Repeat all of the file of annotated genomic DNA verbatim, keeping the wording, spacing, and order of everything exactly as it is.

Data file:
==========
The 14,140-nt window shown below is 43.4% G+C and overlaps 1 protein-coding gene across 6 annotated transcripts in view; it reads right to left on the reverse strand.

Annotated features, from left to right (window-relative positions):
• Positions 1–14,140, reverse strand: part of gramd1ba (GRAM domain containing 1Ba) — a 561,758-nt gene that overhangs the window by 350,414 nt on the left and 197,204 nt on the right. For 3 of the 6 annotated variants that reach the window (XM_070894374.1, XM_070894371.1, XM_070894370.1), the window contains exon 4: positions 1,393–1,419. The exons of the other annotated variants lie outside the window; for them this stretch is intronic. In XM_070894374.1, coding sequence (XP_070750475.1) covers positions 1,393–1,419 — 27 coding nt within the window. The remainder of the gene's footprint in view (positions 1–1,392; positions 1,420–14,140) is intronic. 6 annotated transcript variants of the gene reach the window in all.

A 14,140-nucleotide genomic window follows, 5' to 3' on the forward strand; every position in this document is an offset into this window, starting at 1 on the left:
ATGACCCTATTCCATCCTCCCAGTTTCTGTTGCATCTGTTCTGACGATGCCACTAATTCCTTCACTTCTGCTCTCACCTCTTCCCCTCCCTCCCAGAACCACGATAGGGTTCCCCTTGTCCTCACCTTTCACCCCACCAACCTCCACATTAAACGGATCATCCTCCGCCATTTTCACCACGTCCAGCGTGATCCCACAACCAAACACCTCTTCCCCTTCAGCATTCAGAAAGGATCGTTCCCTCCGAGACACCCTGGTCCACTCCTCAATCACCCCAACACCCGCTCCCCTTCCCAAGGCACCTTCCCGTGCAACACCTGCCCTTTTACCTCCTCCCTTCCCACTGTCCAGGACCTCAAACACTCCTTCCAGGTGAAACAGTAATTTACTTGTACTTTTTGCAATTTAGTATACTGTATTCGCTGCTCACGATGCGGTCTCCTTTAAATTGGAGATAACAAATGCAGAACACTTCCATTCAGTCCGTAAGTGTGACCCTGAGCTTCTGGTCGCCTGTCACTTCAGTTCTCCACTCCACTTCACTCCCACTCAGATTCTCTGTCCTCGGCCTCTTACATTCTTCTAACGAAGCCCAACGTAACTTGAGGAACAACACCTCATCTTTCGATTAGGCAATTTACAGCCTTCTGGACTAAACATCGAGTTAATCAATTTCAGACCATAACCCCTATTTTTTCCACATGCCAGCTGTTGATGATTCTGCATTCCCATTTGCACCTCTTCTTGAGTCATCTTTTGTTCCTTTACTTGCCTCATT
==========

The 14,140-nt window shown below is 43.4% G+C and overlaps 1 protein-coding gene across 6 annotated transcripts in view; it reads right to left on the reverse strand.

Annotated features, from left to right (window-relative positions):
• Positions 1–14,140, reverse strand: part of gramd1ba (GRAM domain containing 1Ba) — a 561,758-nt gene that overhangs the window by 350,414 nt on the left and 197,204 nt on the right. For 3 of the 6 annotated variants that reach the window (XM_070894374.1, XM_070894371.1, XM_070894370.1), the window contains exon 4: positions 1,393–1,419. The exons of the other annotated variants lie outside the window; for them this stretch is intronic. In XM_070894374.1, coding sequence (XP_070750475.1) covers positions 1,393–1,419 — 27 coding nt within the window. The remainder of the gene's footprint in view (positions 1–1,392; positions 1,420–14,140) is intronic. 6 annotated transcript variants of the gene reach the window in all.

A 14,140-nucleotide genomic window follows, 5' to 3' on the forward strand; every position in this document is an offset into this window, starting at 1 on the left:
ATGACCCTATTCCATCCTCCCAGTTTCTGTTGCATCTGTTCTGACGATGCCACTAATTCCTTCACTTCTGCTCTCACCTCTTCCCCTCCCTCCCAGAACCACGATAGGGTTCCCCTTGTCCTCACCTTTCACCCCACCAACCTCCACATTAAACGGATCATCCTCCGCCATTTTCACCACGTCCAGCGTGATCCCACAACCAAACACCTCTTCCCCTTCAGCATTCAGAAAGGATCGTTCCCTCCGAGACACCCTGGTCCACTCCTCAATCACCCCAACACCCGCTCCCCTTCCCAAGGCACCTTCCCGTGCAACACCTGCCCTTTTACCTCCTCCCTTCCCACTGTCCAGGACCTCAAACACTCCTTCCAGGTGAAACAGTAATTTACTTGTACTTTTTGCAATTTAGTATACTGTATTCGCTGCTCACGATGCGGTCTCCTTTAAATTGGAGATAACAAATGCAGAACACTTCCATTCAGTCCGTAAGTGTGACCCTGAGCTTCTGGTCGCCTGTCACTTCAGTTCTCCACTCCACTTCACTCCCACTCAGATTCTCTGTCCTCGGCCTCTTACATTCTTCTAACGAAGCCCAACGTAACTTGAGGAACAACACCTCATCTTTCGATTAGGCAATTTACAGCCTTCTGGACTAAACATCGAGTTAATCAATTTCAGACCATAACCCCTATTTTTTCCACATGCCAGCTGTTGATGATTCTGCATTCCCATTTGCACCTCTTCTTGAGTCATCTTTTGTTCCTTTACTTGCCTCATT